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What Is A CPU?
What is a CPU Motherboard Bundle or Combo?
What is a CPU? The functional diagram of a CPU below shows how it works. Think of a CPU as the brains of a computer.
The CPU is like a control center that takes data input and converts it to information output. It does this through a very complex set of circuitry that runs sets of stored instructions.
The Importance of the Relationship of the CPU Motherboard Bundle
Often you will find the CPU and Motherboard sold as a CPU Motherboard bundle or combo. A certain type of CPU must be 'matched' to a certain type of motherboard as each motherboard supports only a specific type of CPU (important to know if you need to replace the CPU). Check the motherboard manufacturer's specifications before replacing or upgrading a CPU.
What Does CPU Stand For?
The CPU stands for Central Processing Unit. It is an electronic circuit that processes computer programs.
Functional Diagram of a CPU: CPU Architecture and Operation
What is a CPU made of? Technically, its a hunk of silicon, copper, and a few different chemicals. There are two main parts of a CPU...
All of the data input comes from 2 sources: primary memory, and secondary memory. Primary memory consists of the computer's RAM (Read Access Memory) and the processor cache. This memory is temporary storage, meaning it is erased when you turn off your computer. Secondary memory is semi-permanent and permanent. This is made up of hard drives, DVD's and CD-ROM's, etc.
What is a CPU Control Unit? The CPU control unit uses electrical signals, passed through the circuitry, that direct the computer to execute the different stored program instructions or procedures. The control unit does not actually execute any of these procedures, it simply controls which ones to execute when.
The control unit communicates with the arithmetic logic unit and the system memory.
ALU - Arithmetic Logic Unit
What is a CPU Arithmetic Logic Unit? The ALU is where all the arithmetic and logical operations are carried out. There are 4 types of arithmetic operations that the CPU can perform...
The ALU will also perform logical operations. This is simply a comparison operation. Does A = B? It can compare numbers, letters, and some special characters. The CPU will then take action based on the outcome of this operation. This is central to the CPU and allows it to be able to tell you things like...
The logical operations of the CPU test for 3 conditions...
There are complex combinations of logic as well. The CPU can also test for greater than or equal to, or less than or equal to or not equal
What is a CPU Register? The registers are what the CPU uses for temporary storage of data. They are not part of any of the system memory, but are instead additional storage locations that are on the CPU itself. This makes registers very fast for the CPU to use. The registers are controlled by the control unit and are used to hold and transfer instructions, and perform the logical and arithmetic operations. Registers are like Post-It notes. They are a temporary space to store information.
Registers are assigned specific functions when they receive data. They are used as...
Put It All Together
So what is a CPU's job? To put this all together, let's compare this to a real world example. We'll use the example of going to a bar and ordering a martini. In our bar we have:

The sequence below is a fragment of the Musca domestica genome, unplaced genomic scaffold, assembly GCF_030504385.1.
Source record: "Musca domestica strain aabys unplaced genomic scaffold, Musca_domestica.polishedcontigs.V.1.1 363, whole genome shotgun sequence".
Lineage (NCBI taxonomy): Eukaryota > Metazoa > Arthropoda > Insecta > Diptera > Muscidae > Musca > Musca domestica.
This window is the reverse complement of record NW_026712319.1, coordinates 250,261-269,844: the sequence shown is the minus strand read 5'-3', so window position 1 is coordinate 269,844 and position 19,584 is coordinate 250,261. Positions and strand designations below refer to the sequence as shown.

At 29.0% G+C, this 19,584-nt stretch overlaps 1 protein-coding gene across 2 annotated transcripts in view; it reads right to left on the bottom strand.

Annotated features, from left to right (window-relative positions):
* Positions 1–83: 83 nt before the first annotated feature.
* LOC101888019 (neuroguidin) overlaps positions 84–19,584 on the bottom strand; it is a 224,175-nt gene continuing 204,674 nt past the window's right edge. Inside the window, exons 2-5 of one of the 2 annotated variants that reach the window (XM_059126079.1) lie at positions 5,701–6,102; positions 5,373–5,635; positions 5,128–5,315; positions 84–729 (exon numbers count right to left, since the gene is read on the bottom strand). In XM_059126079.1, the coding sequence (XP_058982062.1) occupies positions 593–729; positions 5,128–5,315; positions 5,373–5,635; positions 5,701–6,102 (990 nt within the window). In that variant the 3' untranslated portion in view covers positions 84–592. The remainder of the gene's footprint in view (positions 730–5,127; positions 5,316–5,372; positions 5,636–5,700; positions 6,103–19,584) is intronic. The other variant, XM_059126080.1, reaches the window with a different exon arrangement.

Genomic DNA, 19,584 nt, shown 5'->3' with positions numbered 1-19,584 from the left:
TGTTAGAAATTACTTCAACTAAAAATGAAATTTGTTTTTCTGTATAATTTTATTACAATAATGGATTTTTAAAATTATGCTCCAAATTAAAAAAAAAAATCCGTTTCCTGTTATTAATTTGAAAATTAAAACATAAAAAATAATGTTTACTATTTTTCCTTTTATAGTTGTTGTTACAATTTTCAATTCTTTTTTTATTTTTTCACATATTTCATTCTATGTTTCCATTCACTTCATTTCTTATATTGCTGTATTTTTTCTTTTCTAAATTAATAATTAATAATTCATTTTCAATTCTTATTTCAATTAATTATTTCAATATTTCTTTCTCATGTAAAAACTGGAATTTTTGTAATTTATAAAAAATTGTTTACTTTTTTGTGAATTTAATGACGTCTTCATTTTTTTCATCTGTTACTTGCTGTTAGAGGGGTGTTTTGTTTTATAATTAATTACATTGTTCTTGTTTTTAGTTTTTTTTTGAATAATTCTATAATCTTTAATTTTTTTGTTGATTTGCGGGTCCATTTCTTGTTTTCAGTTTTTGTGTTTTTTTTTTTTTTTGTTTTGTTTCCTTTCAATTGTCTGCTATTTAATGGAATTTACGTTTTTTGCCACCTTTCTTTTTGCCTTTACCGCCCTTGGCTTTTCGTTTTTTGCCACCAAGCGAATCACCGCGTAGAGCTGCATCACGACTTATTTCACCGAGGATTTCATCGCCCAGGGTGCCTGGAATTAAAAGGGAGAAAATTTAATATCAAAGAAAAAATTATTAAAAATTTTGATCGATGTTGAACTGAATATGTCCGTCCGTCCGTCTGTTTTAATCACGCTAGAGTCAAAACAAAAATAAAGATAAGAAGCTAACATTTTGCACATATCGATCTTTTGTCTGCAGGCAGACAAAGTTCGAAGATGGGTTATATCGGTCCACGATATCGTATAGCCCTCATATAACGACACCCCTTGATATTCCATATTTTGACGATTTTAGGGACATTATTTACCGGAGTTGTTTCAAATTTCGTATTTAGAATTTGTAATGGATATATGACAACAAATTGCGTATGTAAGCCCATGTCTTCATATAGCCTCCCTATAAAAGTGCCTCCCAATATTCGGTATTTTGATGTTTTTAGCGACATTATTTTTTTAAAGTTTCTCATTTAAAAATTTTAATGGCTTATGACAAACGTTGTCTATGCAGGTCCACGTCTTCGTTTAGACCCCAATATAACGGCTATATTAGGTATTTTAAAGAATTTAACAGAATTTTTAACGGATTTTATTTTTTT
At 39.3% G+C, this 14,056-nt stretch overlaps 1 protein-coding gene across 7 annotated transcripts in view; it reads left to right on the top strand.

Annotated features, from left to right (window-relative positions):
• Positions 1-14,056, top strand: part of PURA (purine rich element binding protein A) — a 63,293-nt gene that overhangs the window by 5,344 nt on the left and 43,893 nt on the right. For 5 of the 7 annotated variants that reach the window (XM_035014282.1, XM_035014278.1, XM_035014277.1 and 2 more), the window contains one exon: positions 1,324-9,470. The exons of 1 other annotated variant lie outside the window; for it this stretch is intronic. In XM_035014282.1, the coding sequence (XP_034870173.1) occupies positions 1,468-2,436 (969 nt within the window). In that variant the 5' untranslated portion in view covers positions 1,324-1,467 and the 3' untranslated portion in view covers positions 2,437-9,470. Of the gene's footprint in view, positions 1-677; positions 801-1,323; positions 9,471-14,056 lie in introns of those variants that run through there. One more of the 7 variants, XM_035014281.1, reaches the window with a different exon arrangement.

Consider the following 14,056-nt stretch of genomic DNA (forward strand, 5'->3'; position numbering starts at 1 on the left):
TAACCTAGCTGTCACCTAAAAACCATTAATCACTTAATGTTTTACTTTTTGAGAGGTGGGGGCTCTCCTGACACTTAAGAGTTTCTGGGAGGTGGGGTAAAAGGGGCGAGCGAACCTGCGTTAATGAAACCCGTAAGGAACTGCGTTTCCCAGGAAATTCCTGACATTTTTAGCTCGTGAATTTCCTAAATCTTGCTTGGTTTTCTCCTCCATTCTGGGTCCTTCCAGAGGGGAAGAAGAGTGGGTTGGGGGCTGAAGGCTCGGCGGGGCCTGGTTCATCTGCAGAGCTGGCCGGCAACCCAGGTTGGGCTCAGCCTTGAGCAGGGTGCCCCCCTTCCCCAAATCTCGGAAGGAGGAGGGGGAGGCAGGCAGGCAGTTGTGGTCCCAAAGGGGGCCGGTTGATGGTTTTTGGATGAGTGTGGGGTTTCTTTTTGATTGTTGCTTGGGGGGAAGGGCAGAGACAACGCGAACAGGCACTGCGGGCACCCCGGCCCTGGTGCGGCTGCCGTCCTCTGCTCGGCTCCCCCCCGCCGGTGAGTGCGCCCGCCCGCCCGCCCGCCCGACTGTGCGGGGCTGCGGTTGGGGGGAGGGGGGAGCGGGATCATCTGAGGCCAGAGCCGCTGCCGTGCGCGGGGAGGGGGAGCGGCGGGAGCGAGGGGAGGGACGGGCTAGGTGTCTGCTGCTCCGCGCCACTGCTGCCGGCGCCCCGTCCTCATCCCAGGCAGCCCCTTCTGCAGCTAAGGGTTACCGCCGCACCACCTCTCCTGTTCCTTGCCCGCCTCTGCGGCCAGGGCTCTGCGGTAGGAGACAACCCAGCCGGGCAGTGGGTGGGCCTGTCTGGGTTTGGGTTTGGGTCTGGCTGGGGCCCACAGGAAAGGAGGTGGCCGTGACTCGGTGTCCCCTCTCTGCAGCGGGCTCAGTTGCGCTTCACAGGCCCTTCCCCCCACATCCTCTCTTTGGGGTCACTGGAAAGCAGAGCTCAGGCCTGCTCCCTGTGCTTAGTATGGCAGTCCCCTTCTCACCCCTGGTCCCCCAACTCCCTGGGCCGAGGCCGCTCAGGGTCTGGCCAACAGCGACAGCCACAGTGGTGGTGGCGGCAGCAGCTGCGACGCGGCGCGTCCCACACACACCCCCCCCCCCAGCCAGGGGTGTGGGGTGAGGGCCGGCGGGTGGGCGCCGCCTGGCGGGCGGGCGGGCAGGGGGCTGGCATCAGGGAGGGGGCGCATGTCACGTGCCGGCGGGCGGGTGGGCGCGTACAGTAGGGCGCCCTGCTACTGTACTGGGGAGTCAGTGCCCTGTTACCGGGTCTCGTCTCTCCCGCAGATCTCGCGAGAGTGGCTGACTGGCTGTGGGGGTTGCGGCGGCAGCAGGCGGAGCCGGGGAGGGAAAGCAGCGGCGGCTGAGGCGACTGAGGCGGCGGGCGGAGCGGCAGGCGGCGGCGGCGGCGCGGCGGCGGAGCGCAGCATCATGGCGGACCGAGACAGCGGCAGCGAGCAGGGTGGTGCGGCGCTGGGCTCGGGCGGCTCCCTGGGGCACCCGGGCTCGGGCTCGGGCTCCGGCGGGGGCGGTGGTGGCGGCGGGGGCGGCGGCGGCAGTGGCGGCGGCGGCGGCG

The process starts with the input, you go up and order a martini. The liquor shelf is like a hard drive, the secondary storage. All the bottles of liquor are stored there. It is permanent storage, so you can hold the bottle as long as you need to, but it takes a moment to find the one you want. The counter is like your motherboard. Everything done to mix the drink is done on the counter, but there is a limit to the space. The shaker is like the ALU, this is where the drink actually gets mixed - where the work gets done. The martini recipe is the control unit, it tells the bartender what to put in the shaker. Space on the counter is like the RAM. All the ingredients for the martini are brought out and stored temporarily on the counter for faster access.
So, we could keep all the ingredients in the liquor shelf, but find that it is faster to bring out the ones we need and put them on the counter, the same way that it is faster to access the computer's RAM than to go to the hard drive every time. Think of the jigger like the registers. If the bartender pours out a shot, he can temporarily store it on the side for even faster access then using the bottle every time, but he only has so many jiggers he can use. Once the ingredients are mixed, they are poured into the glass and served to you. This is the output.
This example also helps to illustrate the speed of the different memory locations that the CPU uses. The hard drive and DVD type storage are the slowest, but are permanent, like the liquor shelf is permanent storage for the liquor bottles. The system memory is fast, but is not permanent - the bottles will get put away after the martini is made. The registers, the jiggers to be used in the drink, are very fast, but are gone as soon as the bartender pours them into the shaker.
Using all these memory locations together, allows the CPU to optimize its operations for speed. In the case of our martini, your typical desktop CPU would perform all those actions in millionths of a second. Your typical supercomputer would perform these actions in billionths of a second.
The key to processors is speed. The faster your processor, the faster your computer can operate. When you are looking to build your own computer, keep in mind that although the processor speed is key, it needs to be looked at as part of the whole package.
So now, when someone asks you "What is a CPU?" or "What does CPU stand for?", you will know the answer.
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